About a week later I reached about as far south as you can get on Sumatra, so it was time to put the bike on a ferry and take the 2 ½ hr ride over to Java. On the ride over I couldn’t help but think that about 50 miles due south of us in the middle of the straight is Krakatoa or rather Baby Krakatoa, what’s left. There are about 20 active volcanoes at any given time across the entire archipelago. I know Bromo is spewing ash on the eastern edge of Java and Son of Rinjani on Lombok caused Bali to close their airport a week ago.

I made it to Jakarta and it has become very clear to me that Java is the most populated island in the world. The traffic, OMG. Moto’s are not allowed on the thruways on Java so I have to take the old roads and the ferry is only about 100km from Jakarta but it took 8 hours. I found my way through the metropolis and ended up in the Tibet neighborhood where I took a hotel for about a week. It was nice to be in a city after 6 weeks traveling the back roads.

I did get to most of the sights, the Masjid Istiqlal, which is the largest mosque in SEAsia. There’s room on the main floor for 200,000 Muslims to pray. Kota Tua where the Dutch originally settled and built their town. Pasar Baru (the old market) and Sunda Kelapa, which is the shipyard on the north edge of Jakarta. I went to the Sunda Kelapa on a very very hot clear day and went walking out along the docks. There wasn’t a lot of work going on maybe because it was lunchtime but the heat was devastating. The old boats were all lined up and were just beautiful.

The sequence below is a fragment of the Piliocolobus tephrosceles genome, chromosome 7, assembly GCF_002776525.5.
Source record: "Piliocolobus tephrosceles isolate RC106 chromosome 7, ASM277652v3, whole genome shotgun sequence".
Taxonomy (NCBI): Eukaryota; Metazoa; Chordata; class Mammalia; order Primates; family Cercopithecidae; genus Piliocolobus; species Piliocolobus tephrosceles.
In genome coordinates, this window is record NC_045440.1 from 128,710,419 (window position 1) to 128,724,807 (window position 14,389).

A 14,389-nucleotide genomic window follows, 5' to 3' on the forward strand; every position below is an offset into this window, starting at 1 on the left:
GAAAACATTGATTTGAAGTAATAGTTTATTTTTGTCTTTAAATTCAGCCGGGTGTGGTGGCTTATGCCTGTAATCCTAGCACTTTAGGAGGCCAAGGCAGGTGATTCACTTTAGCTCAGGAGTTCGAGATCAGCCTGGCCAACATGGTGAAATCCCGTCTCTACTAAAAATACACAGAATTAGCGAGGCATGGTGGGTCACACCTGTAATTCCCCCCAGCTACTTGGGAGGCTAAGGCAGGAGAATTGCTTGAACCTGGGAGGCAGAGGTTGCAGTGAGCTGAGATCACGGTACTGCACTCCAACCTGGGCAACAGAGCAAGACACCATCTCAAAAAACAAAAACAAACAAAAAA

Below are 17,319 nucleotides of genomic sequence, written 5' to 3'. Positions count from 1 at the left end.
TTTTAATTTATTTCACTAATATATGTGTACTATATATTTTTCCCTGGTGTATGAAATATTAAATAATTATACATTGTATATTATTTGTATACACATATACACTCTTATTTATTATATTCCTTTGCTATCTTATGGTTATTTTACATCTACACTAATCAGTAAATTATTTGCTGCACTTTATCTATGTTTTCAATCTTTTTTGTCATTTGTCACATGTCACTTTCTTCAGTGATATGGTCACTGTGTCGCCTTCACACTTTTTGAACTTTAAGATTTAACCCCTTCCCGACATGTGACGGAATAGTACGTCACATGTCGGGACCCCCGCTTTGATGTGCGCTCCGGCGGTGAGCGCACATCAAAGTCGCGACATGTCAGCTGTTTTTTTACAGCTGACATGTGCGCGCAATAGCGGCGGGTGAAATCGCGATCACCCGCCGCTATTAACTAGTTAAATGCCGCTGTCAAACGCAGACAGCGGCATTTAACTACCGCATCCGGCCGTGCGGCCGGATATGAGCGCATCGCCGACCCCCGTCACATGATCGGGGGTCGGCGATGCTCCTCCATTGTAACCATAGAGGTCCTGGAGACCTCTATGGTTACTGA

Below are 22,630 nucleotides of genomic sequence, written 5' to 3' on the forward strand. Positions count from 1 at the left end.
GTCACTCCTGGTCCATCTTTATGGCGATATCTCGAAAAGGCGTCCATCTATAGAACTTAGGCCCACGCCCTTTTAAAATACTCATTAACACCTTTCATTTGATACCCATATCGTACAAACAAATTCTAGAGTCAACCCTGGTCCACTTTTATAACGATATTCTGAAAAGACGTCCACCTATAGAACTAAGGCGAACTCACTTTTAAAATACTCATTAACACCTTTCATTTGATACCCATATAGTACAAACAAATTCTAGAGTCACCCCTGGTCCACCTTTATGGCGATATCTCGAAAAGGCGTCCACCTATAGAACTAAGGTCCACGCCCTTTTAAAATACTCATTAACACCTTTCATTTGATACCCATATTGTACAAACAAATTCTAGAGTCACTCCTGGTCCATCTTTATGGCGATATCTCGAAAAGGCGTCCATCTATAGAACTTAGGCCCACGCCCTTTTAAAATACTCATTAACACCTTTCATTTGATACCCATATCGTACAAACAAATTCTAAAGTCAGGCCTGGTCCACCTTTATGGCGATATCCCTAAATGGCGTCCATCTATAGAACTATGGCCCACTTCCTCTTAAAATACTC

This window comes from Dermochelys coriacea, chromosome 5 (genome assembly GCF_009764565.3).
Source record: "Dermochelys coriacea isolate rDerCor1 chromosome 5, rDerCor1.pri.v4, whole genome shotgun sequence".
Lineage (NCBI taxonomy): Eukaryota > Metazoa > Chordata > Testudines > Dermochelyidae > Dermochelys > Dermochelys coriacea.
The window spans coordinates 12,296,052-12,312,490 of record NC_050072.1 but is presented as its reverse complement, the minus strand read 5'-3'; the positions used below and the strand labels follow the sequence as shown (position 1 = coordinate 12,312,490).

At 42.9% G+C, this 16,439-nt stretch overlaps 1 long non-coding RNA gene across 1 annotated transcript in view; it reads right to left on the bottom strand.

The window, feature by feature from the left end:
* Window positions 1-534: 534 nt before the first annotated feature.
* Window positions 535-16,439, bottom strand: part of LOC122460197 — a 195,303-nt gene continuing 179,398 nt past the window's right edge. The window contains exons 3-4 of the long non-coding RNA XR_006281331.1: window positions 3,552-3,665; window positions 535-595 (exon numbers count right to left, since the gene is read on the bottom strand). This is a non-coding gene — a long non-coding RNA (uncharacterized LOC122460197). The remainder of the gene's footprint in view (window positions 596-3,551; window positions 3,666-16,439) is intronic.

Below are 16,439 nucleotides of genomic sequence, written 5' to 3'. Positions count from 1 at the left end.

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As I was meandering along I ran into a group of fishermen sitting on the ground repairing their nets. They had propped up one net to act as an awning from the heat and they waved me over. I went over and they motioned for me to sit and have a bottle of water, I could not pass that up. With all the traveling in the third world I do, it never ceases to amaze me how you can communicate with other people by simple gestures, hand language, and facial expressions. BUT I have to admit, Google translate has been a great help too! We got along for about an hour before the heat was just too much and I said my goodbyes and left.

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I decided to head south across the island to Pelabuhan Ratu on the Indian Ocean coast. It was nice to get out of the utterly congested Jakarta, although the roads didn’t really ease up much at all. This island is crowded. It was up into the mountains and jungle then down the other side to the coast. I got caught in one traffic jam due to the condition of the road that took about an hour to go 2 miles. Finally got to the coast and started my search for a place to stay. One homestay showed me a room that had only one large window and nothing on the back side to let air in. No a/c but a fan. I thought maybe? Then I turned the fan on and went to the window and they could not be opened. He motioned to leave the door open! A shame I couldn’t be on an unlimited budget!